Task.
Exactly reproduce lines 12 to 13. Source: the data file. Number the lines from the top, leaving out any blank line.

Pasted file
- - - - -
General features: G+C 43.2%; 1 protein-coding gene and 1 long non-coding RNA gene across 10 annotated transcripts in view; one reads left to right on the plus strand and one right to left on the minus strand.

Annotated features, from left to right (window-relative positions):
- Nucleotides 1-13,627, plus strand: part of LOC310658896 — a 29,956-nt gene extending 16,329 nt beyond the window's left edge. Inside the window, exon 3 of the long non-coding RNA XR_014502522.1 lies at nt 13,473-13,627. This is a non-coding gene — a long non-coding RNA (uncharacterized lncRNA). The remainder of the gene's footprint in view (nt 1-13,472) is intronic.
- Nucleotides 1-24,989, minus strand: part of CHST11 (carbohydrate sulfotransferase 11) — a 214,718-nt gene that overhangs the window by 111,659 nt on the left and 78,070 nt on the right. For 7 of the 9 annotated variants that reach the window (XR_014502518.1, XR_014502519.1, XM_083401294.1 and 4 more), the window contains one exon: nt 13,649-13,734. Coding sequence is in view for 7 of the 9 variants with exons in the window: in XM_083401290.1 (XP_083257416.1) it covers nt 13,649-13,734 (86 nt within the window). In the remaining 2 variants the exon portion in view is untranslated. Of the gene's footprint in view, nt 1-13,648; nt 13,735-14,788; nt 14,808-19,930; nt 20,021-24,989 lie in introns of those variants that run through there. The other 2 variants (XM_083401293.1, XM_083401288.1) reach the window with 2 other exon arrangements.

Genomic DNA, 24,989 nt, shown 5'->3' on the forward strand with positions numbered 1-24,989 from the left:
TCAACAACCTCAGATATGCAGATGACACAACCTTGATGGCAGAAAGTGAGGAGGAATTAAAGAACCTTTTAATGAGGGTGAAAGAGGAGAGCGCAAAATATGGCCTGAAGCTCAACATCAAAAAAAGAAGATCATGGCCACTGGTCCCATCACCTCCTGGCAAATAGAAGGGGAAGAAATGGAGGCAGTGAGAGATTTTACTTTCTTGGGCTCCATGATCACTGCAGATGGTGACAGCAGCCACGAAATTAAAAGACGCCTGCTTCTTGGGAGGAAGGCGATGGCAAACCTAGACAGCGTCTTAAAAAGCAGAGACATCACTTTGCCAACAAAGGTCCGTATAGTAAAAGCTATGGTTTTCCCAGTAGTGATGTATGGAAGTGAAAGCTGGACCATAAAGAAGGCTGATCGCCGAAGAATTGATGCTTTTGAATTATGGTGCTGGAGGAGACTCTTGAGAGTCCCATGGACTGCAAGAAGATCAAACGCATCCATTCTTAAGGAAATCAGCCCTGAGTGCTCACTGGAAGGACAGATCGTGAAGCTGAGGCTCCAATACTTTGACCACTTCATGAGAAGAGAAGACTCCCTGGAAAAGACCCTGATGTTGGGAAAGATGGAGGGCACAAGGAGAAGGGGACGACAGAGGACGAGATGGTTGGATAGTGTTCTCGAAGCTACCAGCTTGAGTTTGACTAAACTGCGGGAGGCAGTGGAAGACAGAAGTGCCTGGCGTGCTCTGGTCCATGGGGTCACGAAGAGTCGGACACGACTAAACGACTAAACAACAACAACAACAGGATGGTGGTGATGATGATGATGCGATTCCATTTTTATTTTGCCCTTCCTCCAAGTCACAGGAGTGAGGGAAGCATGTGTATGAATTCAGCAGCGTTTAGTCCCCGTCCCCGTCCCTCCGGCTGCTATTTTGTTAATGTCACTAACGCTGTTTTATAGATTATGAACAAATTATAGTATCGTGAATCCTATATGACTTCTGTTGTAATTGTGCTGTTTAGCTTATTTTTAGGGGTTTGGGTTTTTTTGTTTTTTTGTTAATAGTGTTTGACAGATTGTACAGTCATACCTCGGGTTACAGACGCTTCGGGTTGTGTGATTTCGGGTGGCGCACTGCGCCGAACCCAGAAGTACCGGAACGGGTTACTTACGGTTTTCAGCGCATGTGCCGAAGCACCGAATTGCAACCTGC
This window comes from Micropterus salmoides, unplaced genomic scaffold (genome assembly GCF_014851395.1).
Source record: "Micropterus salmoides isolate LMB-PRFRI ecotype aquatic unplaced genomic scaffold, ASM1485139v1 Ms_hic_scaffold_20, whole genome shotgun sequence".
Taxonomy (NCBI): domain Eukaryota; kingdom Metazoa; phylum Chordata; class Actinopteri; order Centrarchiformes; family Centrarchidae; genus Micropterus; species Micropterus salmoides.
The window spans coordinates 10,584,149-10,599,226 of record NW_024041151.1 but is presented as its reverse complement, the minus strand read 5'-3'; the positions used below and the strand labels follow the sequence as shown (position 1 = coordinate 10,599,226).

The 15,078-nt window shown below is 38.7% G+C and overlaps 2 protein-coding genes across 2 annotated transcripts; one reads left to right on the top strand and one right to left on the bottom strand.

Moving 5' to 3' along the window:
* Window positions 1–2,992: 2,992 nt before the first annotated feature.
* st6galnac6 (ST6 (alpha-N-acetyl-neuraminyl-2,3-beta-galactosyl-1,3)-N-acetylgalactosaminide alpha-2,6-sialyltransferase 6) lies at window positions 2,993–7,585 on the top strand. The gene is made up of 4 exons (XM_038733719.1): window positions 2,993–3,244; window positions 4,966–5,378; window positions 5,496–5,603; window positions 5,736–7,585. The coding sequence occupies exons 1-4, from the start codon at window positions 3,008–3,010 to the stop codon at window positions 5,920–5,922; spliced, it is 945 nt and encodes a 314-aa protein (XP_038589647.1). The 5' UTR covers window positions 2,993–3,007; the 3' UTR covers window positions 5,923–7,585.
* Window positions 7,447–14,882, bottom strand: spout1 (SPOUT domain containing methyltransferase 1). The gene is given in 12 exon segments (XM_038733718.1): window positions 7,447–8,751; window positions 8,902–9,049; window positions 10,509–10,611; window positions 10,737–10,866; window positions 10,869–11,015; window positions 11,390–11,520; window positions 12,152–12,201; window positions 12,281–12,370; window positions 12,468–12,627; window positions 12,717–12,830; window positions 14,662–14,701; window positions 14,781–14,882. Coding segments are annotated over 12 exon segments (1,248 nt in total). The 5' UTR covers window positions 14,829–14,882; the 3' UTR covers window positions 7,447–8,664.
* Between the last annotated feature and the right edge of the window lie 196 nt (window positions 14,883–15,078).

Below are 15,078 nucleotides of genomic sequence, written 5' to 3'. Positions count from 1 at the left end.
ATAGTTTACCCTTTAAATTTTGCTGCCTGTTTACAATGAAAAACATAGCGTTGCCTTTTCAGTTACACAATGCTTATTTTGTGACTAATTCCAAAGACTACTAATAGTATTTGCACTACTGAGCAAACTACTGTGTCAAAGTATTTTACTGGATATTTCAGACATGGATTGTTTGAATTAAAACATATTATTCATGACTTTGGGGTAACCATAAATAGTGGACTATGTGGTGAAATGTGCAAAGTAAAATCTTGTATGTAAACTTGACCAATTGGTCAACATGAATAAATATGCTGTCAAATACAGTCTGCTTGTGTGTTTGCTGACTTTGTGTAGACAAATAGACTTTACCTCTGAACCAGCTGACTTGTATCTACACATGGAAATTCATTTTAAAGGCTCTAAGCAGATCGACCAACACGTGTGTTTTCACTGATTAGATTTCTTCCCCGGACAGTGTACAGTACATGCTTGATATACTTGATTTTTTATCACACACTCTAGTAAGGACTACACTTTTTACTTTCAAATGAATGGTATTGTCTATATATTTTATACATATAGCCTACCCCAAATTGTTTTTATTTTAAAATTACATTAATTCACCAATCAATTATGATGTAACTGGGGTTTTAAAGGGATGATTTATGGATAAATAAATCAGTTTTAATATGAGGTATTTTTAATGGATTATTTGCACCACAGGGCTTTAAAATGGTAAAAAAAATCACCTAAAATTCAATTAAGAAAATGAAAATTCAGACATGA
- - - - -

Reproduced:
Moving 5' to 3' along the window:
* Window positions 1–2,992: 2,992 nt before the first annotated feature.